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(18). In this paper we describe the cloning and characterization of an immunoreactive 43-kDa lipoprotein of B. bacilliformis. MATERIALS AND METHODS Bacterial strains, growth conditions, and plasmids. B. bacilliformis strains KC584 and KC583 were obtained from the American Type Culture Collections (ATCC), Manassas, Va. Both strains were grown on heart infusion agar plates supplemented with 5% defibrinated rabbit blood (BBL-Becton Dickinson, Cockeysville, Md.) at 28°C for 7 to 14 days under humid conditions. B. henselae Houston-1 (ATCC 49822) strain was grown on the same plates at 32°C in the presence of 5% CO2 for 5 to 7 days. Bacteria were harvested and resuspended in phosphate-buffered saline (PBS). All E. coli strains were grown at 37°C in media supplemented with appropriate antibiotics. Human sera. The anti-B. bacilliformis human sera used in this study had indirect fluorescent-antibody assay (IFA) titers ranging from 512 to 1,024. These sera were from clinical cases of bartonellosis from Peru. The sera and their titers were generously provided by Judith Chamberlain of the Department of Preventive Medicine and Biometrics, Uniformed Health Services University, Bethesda, Md. The anti-B. henselae human sera used in this study were from suspected CSD cases and were submitted to the Centers for Disease Control and Prevention for confirmative diagnosis. These sera had high titers (ⱖ2,048) for B. henselae as determined by IFA. Sera with negative IFA titers (ⱕ32) to Bartonella spp. were used as controls. Preadsorption of sera with E. coli antigens. All of the sera used in this study were preadsorbed with E. coli antigens to remove cross-reacting antibodies prior to their use in Western blotting. Then, 1.5-ml aliquots of fresh overnight cultures of E. coli strains XL1-Blue MRF⬘ and JM105 were pelleted by centrifugation. The supernatant was discarded, and the pellet was resuspended in 200 ␮l of protoplasting buffer (15 mM Tris-HCl, pH 8.0; 0.45 M sucrose; 8 mM EDTA). Next, 5 ␮l of lysozyme (50 mg/ml) was added, and the cells were incubated at room temperature for 15 min, followed by a 2-min incubation at 37°C. The sera were diluted to a volume of 500 ␮l and added to the lysed cells. The mixture was incubated at room temperature for 1 h, with periodic mixing. This was followed by centrifugation for 10 min at 10,000 rpm in a microcentrifuge to remove the cellular debris. The supernatant was carefully collected and used for immunoassays. DNA sequencing and analysis. DNA sequencing was done using a model 377 automated nucleic acid sequencer (Applied Biosystems, Foster City, Calif.). DNA and protein analyses were performed with the Wisconsin software package (version 8) of the Genetics Computer Group (Madison, Wis.) and DNASTAR (Lasergene, Inc.). DNA manipulations. The primers that were used for subcloning ORF-401 were as follows: forward primer (5⬘-TGA GCA GAA TCC AAT GAG AAG ATT CAT GTA-3⬘) and reverse primer (5⬘-ACC TAC CTG CAG TAA ACT GAT ATC ATA GCG-3⬘). The underlined sequences indicate sites for the restriction enzymes EcoRI and PstI for the forward and reverse primers, respectively. The primers were used to amplify the region corresponding to ORF-401 using pBIPH-1 as the template. The parameters used for the PCR have been described previously (18). The PCR product was purified using Wizard PCR Preps (Promega) and digested with the appropriate restriction enzymes. The digestion of the PCR product and the vector pKK223-3 was performed overnight at 37°C. Digestions were stopped by phenol-chloroform extractions, and DNA was precipitated by ethanol precipitation. Insert and vector DNA were gel purified and eluted from the gel by using the freezer-squeeze technique. Briefly, the insert and vector DNA were run on a low-melting-point agarose gel, and the bands were cut out of the gel. Then, 80 ␮l of TE buffer (10 mM Tris, pH 8.0; 1 mM EDTA) and 100 ␮l of phenol were added to the gel slices, vortexed, and frozen at ⫺70°C. After thawing and centrifugation, the aqueous phase was extracted with a mixture of phenol-chloroform-isoamyl alcohol (25:24:1 [vol/vol]), and the DNA was precipitated by ethanol precipitation. Ligation of the insert DNA to the vector was performed overnight at 16°C. Recombinant clones were analyzed by restriction digestion and sequencing of the insert-vector junctions. Expression of proteins was studied by Western blotting using polyclonal serum that was generated against the 43-kDa antigen. PCR-directed mutagenesis. The technique of overlap extension by PCR was used to mutagenize the polypeptide encoded by ORF-401 (9). Two complementary 30-bp oligonucleotides with the sequences 5⬘-AGGTTCTAGATCTGGCAC ACAGCGTTTTTT-3⬘ (oligonucleotide A) and 5⬘-AAAAAACGCTGTGTGC CAGATCTAGAACCT-3⬘ (oligonucleotide B) were synthesized for the mutagenesis. The underlined residues indicate the positions at which these oligonucleotides differ from the wild-type sequence to produce a Cys3Ser change at position 33 of the polypeptide. The nucleotides in boldface denote restriction enzyme recognition sequences. These oligonucleotides were also designed to introduce an XbaI restriction site into the resultant PCR product. In the first round of PCR, oligonucleotides A and B were used in separate reactions along with two more oligonucleotides, 5⬘-TGAGCAGAATTCAATGAGAAGATTCA TGTA-3⬘ (oligonucleotide C) and 5⬘-ACCTACCTGCAGTAAACTGATATCA TAGCG-3⬘ (oligonucleotide D), to generate two overlapping PCR products. These PCR products were purified and used as templates in the second round of PCR with oligonucleotides C and D to generate a mutated PCR product of 1,300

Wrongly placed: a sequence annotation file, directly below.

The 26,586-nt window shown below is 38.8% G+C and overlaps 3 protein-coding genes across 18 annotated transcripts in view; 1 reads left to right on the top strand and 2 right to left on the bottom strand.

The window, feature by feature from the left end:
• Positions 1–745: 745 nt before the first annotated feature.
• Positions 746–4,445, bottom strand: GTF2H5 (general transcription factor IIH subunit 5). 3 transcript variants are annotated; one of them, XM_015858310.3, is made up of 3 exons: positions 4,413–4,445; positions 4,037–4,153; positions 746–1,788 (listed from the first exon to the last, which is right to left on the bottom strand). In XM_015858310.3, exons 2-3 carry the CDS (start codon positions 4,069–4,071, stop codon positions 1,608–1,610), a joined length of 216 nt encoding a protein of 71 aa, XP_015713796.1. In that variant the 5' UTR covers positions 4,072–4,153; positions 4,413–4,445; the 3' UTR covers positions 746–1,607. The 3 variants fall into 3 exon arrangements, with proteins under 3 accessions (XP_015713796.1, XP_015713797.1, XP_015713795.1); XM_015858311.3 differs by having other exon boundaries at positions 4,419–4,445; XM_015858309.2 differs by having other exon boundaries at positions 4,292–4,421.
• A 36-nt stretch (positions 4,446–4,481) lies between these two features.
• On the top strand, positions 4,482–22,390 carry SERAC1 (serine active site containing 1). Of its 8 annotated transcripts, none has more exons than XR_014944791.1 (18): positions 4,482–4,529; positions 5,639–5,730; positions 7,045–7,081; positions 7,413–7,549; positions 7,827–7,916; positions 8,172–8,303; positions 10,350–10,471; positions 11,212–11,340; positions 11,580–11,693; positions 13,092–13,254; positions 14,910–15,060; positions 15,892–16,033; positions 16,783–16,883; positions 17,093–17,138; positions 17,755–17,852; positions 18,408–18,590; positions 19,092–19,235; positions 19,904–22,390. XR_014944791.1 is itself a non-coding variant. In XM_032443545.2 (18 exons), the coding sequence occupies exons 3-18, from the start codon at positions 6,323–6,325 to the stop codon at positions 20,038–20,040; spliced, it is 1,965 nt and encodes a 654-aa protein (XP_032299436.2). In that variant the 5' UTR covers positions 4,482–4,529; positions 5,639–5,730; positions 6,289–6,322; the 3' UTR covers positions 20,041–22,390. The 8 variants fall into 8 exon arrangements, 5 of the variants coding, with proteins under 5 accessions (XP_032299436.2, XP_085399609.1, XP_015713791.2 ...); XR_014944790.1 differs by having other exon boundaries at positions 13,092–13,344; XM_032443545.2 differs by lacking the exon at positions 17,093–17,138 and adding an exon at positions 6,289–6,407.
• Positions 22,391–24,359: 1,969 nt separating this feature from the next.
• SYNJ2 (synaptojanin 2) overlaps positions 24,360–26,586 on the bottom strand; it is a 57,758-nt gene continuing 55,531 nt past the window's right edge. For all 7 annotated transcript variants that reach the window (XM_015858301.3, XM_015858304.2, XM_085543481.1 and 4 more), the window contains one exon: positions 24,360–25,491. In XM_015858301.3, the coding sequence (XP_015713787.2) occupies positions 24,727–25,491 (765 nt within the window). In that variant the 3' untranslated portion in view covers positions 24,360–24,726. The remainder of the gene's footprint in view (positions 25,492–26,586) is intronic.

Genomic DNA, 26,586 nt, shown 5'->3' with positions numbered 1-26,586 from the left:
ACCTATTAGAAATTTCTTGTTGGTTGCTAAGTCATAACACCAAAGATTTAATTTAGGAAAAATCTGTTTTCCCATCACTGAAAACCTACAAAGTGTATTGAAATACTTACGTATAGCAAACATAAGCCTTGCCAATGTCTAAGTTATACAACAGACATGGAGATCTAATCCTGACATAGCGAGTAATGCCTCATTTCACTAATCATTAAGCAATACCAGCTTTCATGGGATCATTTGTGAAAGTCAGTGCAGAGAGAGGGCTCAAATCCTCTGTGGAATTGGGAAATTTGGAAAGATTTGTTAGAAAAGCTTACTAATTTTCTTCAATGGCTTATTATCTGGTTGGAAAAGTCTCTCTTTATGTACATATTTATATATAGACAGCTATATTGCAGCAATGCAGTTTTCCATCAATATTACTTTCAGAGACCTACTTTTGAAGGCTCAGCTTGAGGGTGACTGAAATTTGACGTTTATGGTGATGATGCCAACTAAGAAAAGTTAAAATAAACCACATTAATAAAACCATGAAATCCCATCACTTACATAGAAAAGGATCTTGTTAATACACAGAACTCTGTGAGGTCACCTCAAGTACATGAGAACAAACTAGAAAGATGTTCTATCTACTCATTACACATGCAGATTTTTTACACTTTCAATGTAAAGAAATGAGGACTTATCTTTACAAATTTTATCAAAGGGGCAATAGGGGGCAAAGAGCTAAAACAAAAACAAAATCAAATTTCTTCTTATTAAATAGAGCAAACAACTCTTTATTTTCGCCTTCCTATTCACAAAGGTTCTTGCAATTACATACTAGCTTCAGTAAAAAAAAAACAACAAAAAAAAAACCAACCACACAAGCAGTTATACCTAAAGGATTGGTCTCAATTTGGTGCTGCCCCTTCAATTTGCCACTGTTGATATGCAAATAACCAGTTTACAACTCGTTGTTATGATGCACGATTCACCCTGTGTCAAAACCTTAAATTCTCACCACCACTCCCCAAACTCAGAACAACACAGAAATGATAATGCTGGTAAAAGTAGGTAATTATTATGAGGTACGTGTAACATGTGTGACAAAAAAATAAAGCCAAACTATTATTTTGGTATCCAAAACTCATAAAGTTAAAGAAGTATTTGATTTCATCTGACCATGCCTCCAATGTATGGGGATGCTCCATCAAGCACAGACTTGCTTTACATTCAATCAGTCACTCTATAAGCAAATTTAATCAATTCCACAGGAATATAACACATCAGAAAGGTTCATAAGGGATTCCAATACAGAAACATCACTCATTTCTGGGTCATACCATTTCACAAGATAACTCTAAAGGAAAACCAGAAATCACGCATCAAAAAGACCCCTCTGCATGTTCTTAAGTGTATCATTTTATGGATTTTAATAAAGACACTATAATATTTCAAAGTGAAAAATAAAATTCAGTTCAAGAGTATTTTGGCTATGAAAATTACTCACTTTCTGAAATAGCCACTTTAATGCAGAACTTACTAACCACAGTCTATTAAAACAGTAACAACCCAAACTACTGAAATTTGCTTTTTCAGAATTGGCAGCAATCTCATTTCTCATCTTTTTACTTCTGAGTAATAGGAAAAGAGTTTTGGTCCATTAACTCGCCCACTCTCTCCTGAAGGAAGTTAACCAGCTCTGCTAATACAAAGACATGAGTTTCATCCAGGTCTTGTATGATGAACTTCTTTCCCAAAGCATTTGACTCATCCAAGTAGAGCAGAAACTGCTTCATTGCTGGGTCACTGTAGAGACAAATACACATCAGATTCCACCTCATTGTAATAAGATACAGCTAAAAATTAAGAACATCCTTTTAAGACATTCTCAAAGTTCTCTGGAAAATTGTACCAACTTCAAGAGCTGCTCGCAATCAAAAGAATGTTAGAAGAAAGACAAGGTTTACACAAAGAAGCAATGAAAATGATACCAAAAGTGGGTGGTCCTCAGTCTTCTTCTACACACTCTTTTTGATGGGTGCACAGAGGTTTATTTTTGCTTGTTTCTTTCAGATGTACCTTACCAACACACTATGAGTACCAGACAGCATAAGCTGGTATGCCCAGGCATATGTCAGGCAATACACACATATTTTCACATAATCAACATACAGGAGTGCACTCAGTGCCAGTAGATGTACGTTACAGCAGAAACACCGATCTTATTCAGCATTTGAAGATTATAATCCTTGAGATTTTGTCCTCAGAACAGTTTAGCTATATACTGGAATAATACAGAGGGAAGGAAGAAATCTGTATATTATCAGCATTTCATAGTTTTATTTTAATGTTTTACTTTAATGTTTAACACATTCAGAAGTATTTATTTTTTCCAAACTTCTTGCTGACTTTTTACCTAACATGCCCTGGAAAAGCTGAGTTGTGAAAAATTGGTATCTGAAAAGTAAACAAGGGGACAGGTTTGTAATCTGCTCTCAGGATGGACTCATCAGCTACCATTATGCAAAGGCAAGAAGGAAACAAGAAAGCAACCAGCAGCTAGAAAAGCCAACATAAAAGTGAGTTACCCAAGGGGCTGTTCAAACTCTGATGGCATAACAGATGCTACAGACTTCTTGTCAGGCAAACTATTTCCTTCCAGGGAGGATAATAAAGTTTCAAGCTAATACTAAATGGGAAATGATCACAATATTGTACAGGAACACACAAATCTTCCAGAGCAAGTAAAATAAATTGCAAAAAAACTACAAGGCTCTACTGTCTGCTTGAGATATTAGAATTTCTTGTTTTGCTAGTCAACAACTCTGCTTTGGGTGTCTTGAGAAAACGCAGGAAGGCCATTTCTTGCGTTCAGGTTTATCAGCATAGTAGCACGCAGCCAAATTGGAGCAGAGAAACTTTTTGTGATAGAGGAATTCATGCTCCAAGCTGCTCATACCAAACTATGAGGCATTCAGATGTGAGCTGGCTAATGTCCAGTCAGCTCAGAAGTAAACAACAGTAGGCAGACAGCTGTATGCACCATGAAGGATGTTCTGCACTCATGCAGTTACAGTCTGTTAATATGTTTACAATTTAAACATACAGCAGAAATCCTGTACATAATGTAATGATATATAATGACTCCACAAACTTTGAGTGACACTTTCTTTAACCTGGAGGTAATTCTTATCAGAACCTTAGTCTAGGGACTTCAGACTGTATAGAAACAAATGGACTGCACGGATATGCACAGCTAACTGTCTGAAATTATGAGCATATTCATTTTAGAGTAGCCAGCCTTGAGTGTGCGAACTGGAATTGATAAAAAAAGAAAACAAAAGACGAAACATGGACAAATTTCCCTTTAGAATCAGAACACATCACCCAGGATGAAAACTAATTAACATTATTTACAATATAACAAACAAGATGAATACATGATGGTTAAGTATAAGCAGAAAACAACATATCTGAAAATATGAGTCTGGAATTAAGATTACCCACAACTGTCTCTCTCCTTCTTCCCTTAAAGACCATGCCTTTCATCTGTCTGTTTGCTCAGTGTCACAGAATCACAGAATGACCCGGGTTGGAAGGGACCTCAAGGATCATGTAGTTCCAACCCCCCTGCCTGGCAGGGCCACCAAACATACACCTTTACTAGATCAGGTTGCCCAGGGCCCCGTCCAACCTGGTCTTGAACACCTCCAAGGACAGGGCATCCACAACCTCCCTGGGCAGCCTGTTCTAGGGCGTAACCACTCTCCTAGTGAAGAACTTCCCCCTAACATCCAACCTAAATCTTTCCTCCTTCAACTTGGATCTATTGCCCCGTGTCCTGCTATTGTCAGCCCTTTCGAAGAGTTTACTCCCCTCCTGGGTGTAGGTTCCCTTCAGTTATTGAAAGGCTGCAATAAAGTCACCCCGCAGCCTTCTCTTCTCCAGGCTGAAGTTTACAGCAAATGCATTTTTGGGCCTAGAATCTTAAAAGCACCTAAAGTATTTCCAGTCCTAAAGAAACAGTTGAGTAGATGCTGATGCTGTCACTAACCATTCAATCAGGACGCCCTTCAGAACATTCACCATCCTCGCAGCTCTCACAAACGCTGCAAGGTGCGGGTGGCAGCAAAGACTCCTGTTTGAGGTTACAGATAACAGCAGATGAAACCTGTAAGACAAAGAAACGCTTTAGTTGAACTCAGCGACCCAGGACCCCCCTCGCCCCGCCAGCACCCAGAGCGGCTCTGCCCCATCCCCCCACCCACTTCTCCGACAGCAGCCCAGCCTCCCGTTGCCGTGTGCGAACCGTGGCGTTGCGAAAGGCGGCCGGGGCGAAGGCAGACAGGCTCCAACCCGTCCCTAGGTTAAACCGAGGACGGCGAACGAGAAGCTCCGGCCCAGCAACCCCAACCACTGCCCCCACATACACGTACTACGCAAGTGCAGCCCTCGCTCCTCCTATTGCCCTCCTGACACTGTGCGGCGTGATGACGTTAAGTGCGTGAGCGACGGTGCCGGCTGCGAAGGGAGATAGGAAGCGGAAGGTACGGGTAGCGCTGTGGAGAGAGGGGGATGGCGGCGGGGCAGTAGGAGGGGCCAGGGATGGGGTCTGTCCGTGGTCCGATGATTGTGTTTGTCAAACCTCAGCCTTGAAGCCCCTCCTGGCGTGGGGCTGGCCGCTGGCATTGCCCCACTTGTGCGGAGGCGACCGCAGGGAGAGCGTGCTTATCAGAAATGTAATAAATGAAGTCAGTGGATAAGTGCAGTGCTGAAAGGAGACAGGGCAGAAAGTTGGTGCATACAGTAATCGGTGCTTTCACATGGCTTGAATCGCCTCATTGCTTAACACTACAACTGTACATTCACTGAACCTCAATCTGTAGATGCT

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bp. The mutation was confirmed by sequencing and restriction digestion with XbaI, and the PCR product that contained the mutation was cloned into the vector pKK223-3 to generate the mutant clone pKMUT-9. Expression of the mutated polypeptide by pKMUT-9 was confirmed by sodium dodecyl sulfatepolyacrylamide gel electrophoresis (SDS-PAGE) and Western blot analysis. Labeling of lipoproteins with [3H]palmitate. The E. coli strain JM105 carrying pKIP-7, pKMUT-9, or the vector pKK223-3 was grown in Luria broth supplemented with ampicillin (50 ␮g/ml). When the optical density at 550 nm reached 0.3 to 0.5, 1 mM isopropyl-␤-D-thiogalactopyranoside (IPTG) and 100 ␮Ci of [9,10(n)-3H]palmitate were added, and the incubation was continued for 2 h. The cells were pelleted by centrifugation, washed twice in PBS, and resuspended in 1⫻ sample buffer in preparation for SDS-PAGE. After electrophoresis, proteins were fixed by incubating the gel in 5 to 10 volumes of glacial acetic acidmethanol-water (10:20:70) at room temperature with gentle rocking (23). Gels were impregnated with En3Hance (DuPont NEN), treated with a gel-drying solution, dried, and fluorographed overnight at ⫺80°C. Antibody production. Peptides were dissolved in deionized water at a concentration of 2 mg/ml. The polyclonal rabbit antiserum was produced at the animal facility at Georgia State University. A cocktail consisting of equimolar amounts of each of five peptides was diluted 1:1 with Freund complete adjuvant (Sigma). The diluted peptide cocktail was injected into New Zealand White rabbits (Myrtle’s Rabbitry, Inc., Thompson Station, Tenn.) for antibody production. Animals were boosted after 2 weeks with the peptide cocktail mix at a concentration of 1 mg/ml in Freund incomplete adjuvant (Sigma). Rabbits were bled after 3 weeks, and the sera were purified by centrifugation. For production of polyclonal rabbit antisera to each of the individual peptides, each of the five peptides was administered to rabbits using a protocol similar to that used for the peptide cocktail. SDS-PAGE. E. coli strains harboring the recombinant plasmids or vectors were induced with 1 mM IPTG prior to SDS-PAGE analysis. Proteins from E. coli and Bartonella strains were solubilized in 1⫻ sample buffer (Novex, San Diego, Calif.) at 100°C for 5 min and subjected to electrophoresis on precast 4 to 20% gradient Tris-glycine gels (Novex). Gels were run in Tris-glycine SDS-PAGE running buffer at 125 V. Separated proteins were either transferred to nitrocellulose, stained with Coomassie brilliant blue, or used for autoradiography as described above. Western blotting. Proteins for immunoblotting were electrophoretically transferred to 0.45-␮m (pore size) nitrocellulose membranes (Novex) according to the protocol of Towbin et al. (27). Transfer was performed in Tris-glycine buffer with 20% methanol for 1 h at 100 V with cooling. Membranes were blocked overnight at 4°C in blocking buffer consisting of 5% nonfat milk powder in Tris-buffered saline–Tween 20 (20 mM Tris, pH 7.5; 150 mM NaCl; 0.05% Tween 20). Membranes were reacted with the primary antibody solutions (in blocking buffer) for 2 h at room temperature. The secondary antibody was either goat anti-rabbit or anti-human immunoglobulin G, conjugated to horseradish peroxidase (Kirkegaard and Perry Laboratories, Inc., Gaithersburg, Md.) and diluted 1:5,000 in blocking buffer. Membranes were developed with a standard chromogenic substrate (TMB Membrane Substrate System; Kirkegaard and Perry). Nucleotide sequence accession number. The nucleotide sequence of the gene encoding the 43-kDa antigen has been deposited in the GenBnk database and has been given the accession no. AF157831.